BMI, waist-circumference and waist-hip-ratio as diagnostic tests for fatness in adolescents

M Neovius, Y Linné, S Rossner
International Journal of Obesity 2005, 29 (2): 163-9

OBJECTIVE: To evaluate the diagnostic accuracy of body mass index (BMI, kg/m(2)), waist-circumference (WC) and waist-hip-ratio (WHR) as diagnostic tests for detecting fatness in adolescents.

DESIGN: A cross-sectional analysis of 474 healthy adolescents aged 17 y was used. Measurements of height, weight, WC, hip-circumference and body fat percentage (%BF) were obtained. The diagnostic accuracy for detecting excess fatness was evaluated through receiver operating characteristics (ROC) analyses with %BF, measured by densitometry (air-displacement plethysmography), as reference test.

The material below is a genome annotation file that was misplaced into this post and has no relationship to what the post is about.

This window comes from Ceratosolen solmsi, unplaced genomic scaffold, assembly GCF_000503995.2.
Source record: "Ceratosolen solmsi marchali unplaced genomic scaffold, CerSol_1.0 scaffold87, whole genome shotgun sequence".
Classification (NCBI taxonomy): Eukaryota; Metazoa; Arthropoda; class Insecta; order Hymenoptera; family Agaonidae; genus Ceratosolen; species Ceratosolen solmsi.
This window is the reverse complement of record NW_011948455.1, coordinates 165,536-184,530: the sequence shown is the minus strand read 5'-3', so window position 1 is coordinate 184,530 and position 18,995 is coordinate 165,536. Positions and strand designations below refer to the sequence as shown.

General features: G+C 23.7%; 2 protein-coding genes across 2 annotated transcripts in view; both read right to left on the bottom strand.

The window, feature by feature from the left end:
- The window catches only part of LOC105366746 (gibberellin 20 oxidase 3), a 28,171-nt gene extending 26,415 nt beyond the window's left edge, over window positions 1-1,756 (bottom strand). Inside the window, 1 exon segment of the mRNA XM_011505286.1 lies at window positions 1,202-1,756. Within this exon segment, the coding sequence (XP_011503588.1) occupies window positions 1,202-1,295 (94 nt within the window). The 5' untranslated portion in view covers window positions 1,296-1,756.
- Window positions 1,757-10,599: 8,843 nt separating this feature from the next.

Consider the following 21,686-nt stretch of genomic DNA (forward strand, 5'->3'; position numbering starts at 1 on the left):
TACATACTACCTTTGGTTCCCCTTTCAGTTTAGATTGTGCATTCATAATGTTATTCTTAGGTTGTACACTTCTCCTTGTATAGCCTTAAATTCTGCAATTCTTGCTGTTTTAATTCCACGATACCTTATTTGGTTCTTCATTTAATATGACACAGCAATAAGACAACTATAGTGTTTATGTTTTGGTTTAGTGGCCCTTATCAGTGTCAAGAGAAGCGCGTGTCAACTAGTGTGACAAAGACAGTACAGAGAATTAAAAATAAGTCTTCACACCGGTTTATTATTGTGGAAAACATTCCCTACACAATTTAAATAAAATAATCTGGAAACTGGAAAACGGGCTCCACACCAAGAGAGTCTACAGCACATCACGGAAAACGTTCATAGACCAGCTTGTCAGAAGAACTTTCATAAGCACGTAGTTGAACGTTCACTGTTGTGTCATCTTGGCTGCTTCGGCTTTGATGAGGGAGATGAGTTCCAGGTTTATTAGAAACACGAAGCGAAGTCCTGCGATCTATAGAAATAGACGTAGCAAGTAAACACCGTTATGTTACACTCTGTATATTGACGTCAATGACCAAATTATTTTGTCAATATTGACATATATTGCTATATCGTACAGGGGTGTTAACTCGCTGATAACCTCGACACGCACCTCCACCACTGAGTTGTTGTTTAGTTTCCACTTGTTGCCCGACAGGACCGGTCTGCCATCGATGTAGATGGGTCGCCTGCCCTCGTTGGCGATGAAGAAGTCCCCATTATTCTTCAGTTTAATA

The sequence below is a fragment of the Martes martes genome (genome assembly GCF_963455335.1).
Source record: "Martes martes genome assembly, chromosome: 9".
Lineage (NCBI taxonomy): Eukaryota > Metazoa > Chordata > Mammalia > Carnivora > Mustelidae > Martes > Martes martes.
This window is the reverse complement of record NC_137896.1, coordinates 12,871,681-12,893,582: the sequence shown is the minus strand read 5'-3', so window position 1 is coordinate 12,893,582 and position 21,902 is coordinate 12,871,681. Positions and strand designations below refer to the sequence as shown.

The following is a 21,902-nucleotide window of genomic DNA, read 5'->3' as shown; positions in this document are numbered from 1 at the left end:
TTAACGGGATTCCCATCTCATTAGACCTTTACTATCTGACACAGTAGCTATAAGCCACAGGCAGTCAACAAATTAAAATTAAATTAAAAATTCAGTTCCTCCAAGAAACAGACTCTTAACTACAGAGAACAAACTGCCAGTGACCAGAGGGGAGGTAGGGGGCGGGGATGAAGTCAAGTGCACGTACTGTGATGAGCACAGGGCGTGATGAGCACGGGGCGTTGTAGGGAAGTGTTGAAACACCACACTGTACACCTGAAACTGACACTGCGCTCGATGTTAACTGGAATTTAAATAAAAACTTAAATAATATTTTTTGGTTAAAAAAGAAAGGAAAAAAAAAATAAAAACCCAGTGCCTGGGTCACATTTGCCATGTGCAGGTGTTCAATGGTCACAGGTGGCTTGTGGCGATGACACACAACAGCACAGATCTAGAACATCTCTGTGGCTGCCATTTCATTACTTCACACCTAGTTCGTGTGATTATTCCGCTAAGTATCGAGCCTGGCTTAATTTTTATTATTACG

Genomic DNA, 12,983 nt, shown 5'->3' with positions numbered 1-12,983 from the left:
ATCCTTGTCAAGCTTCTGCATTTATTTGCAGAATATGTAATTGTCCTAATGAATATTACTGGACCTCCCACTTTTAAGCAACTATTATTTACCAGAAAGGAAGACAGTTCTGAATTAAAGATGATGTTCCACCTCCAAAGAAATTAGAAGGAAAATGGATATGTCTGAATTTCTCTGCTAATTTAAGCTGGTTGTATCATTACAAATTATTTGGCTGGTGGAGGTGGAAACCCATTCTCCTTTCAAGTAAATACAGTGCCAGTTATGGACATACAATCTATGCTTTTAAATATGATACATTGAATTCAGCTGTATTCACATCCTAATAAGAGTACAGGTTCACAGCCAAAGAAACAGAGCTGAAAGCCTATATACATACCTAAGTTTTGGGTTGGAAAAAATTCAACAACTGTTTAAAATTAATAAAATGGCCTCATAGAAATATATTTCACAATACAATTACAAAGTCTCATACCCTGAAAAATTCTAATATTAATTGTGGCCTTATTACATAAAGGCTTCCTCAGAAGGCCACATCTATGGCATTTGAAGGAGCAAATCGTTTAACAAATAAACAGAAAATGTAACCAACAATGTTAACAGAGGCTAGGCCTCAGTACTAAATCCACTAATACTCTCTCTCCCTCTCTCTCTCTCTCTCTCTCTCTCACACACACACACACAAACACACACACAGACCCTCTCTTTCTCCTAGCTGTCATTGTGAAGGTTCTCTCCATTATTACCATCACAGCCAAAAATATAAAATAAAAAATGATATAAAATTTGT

RESULTS: BMI and WC showed strong positive correlation (r=0.68-0.73; P<0.0001) with %BF in both sexes, but the correlation was weaker for WHR (r=0.30-0.41; P<0.0001). For overweight and obesity in boys and obesity in girls, the area under the ROC curve was high (0.96-0.99) for BMI and WC. WHR was not significantly better than chance as diagnostic test for obesity in girls. For BMI and WC, highly sensitive and specific cutoffs for obesity could be derived, while larger trade-offs were needed for detecting overweight in girls. The cutoffs producing equal sensitivity and specificity were lower than the ones minimizing the absolute number of misclassifications. The latter approached internationally recommended reference values, but were still several units lower for BMI in girls and several centimeters lower for WC in boys.

CONCLUSION: BMI and WC were found to perform well as diagnostic tests for fatness, while WHR was less useful. The discrepancies between cutoffs producing equal sensitivity and specificity, cutoffs minimizing the absolute number of misclassifications and internationally recommended reference values for overweight and obesity highlight the importance of specifying the characteristics of classification systems for different settings.

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